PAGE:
Abutment Design Guidelines in AASHTO LRFD - Stability Check for Spread Footing

December 21, 2023
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Stability Check for Spread Footing

This part checks the stability of the abutment with a spread footing. The stability review will follow the "AASHTO LRFD section 11 - Abutments, Piers and Walls". The Service Limit State and Strength Limit State will be reviewed following details below.

 

11.6.2 Movement and Stability at Service Limit State

11.5.2 Differential Vertical Settlement

11.6.2.3 Overall Stability

11.6.3 Bearing Resistance and Stability at Strength Limit State

11.6.3.2 Bearing Resistance

11.6.3.3 Overturning (Eccentricity Limits)

11.6.3.6 Sliding

 

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The Overall stability is reviewed as a Service Limit State in AASHTO LRFD (SI) 2007; however, the overall stability is reviewed as a Strength Limit State in 9th Edition 2020.

Additionally, the 2007 standards use the term "Overturning," while the 2020 standards use "Eccentricity Limits."

 

 

A. Bearing Resistance

 

Bearing resistance is reviewed according to "AASHTO LRFD 11.6.3.2 Bearing Resistance". The bearing resistance is reviewed by comparing the vertical stress of the foundation floor surface calculated with factored loads at the Strength Limit State and the resistances (bearing resistance provided in the geotechnical report).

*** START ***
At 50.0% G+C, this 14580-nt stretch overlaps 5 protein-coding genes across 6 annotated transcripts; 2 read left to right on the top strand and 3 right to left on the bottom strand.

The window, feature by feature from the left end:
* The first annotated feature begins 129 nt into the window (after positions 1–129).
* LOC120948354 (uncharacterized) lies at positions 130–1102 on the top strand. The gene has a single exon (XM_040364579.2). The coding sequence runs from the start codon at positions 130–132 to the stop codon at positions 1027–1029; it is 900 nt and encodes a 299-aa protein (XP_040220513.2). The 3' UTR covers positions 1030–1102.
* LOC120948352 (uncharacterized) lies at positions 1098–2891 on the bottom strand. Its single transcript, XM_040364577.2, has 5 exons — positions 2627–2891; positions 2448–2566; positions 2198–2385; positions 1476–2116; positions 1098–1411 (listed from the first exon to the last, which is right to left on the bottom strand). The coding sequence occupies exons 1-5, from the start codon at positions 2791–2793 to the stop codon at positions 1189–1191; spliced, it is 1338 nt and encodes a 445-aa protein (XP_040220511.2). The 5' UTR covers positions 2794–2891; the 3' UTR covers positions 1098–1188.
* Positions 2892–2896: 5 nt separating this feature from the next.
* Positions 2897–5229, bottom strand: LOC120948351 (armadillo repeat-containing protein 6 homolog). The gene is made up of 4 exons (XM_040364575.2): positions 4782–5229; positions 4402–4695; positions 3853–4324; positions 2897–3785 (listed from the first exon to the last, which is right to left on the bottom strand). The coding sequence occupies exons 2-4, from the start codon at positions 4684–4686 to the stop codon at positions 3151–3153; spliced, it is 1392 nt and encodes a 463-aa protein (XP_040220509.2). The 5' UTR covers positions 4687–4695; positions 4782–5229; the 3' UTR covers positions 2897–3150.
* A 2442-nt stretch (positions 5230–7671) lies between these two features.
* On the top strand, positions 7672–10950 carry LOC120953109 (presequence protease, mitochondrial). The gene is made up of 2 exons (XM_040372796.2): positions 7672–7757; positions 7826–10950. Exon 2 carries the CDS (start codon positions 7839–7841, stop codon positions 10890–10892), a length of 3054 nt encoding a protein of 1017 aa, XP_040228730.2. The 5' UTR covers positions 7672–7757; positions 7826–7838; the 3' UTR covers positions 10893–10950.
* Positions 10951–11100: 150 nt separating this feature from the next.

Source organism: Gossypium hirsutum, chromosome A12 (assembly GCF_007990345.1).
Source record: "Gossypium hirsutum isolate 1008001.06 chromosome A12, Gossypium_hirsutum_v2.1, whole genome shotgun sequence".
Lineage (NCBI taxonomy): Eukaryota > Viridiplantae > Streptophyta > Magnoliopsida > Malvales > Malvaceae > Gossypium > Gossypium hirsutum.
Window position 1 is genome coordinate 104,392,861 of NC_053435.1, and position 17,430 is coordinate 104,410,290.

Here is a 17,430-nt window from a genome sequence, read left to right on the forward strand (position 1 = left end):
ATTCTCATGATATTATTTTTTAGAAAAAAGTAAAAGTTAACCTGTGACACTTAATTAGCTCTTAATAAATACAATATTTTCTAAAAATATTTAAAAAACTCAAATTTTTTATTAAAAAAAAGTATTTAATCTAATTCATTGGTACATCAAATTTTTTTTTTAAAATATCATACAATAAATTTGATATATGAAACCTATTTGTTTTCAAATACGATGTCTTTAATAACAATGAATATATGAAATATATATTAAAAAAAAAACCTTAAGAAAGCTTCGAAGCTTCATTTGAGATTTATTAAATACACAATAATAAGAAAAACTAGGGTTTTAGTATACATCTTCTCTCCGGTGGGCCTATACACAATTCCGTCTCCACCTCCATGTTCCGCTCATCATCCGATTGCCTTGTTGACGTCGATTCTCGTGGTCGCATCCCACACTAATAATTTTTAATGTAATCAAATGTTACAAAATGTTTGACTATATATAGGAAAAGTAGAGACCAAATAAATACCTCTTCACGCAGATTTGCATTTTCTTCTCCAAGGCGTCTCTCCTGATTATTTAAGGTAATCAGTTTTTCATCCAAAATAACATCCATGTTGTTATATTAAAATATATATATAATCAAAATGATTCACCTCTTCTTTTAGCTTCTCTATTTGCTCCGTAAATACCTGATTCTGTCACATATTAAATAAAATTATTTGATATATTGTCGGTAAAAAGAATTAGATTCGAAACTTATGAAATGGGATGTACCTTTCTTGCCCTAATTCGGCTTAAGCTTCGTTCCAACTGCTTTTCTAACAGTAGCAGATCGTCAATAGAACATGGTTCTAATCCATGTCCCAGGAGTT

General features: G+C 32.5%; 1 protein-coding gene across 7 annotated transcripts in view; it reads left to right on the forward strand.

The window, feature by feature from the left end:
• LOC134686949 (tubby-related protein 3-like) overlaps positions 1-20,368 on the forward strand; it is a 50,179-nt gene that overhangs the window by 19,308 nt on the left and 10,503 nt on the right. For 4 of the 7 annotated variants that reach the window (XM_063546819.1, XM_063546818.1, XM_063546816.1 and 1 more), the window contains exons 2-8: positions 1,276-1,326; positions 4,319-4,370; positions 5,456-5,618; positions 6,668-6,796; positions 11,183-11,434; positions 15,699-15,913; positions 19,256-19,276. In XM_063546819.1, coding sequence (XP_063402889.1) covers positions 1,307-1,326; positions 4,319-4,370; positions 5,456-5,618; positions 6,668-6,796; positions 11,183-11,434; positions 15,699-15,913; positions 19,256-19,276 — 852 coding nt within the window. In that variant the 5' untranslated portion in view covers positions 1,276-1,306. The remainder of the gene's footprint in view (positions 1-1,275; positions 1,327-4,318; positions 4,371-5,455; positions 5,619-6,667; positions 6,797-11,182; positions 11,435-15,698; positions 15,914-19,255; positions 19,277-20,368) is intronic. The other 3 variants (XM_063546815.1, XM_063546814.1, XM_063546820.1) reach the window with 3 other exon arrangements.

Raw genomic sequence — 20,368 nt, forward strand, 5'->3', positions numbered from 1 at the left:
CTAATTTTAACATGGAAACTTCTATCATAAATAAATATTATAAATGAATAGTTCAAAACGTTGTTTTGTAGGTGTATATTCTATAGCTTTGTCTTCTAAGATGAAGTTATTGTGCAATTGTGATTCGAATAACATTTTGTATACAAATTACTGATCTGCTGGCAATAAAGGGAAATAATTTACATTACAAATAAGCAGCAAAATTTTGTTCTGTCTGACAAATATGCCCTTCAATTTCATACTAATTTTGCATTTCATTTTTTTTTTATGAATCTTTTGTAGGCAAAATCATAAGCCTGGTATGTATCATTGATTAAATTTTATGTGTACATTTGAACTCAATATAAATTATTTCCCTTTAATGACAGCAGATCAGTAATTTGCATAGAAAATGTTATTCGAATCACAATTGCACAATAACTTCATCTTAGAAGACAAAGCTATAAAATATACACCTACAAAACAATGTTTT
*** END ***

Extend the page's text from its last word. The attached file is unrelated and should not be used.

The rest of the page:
The standards provide methods for calculating soil pressure distribution for abutments supported on soil and rock.

 

The Bearing Stress of footing on soil

When a structure is supported by soil, the vertical stress is assumed to be uniformly distributed pressure, as shown in the figure below. The vertical stress will have a parabolic distribution for footings placed at shallow depths in the soil. However, the vertical stress distribution will be nearly uniform if the footing is placed deep enough.

In addition, assuming that the vertical stress is uniform regardless of the type of soil supporting the structure can lead to a conservative design for simplified footing design.

 

AASHTO LRFD Figure 11.6.3.2-1 Bearing Stress Criteria for Conventional Wall Foundation on Soil

AASHTO LRFD Figure 11.6.3.2-1 Bearing Stress Criteria for Conventional Wall Foundation on Soil

 

The vertical stress can be calculated as follows:

 

The vertical stress calculation 1

The vertical stress calculation 1

 

The eccentricity “e” can be calculated from the sum of the vertical force and the moment. The vertical force and moment that need to be considered in the eccentricity calculation are shown in the figure below.

 

The e and e0 can be calculated from the sum of the vertical force and the moment about point 'O'.

Eccentricity of Resultant ForceEccentricity of Resultant Force

 

The Bearing Stress of footing on the rock

   If the structure is supported by rock, the vertical stress is assumed as linearly distributed pressure, as shown in the figure. The maximum vertical stress occurs at the toe of the footing, while the minimum vertical stress occurs at the heel. This distribution varies depending on the e location where the resultant force is applied.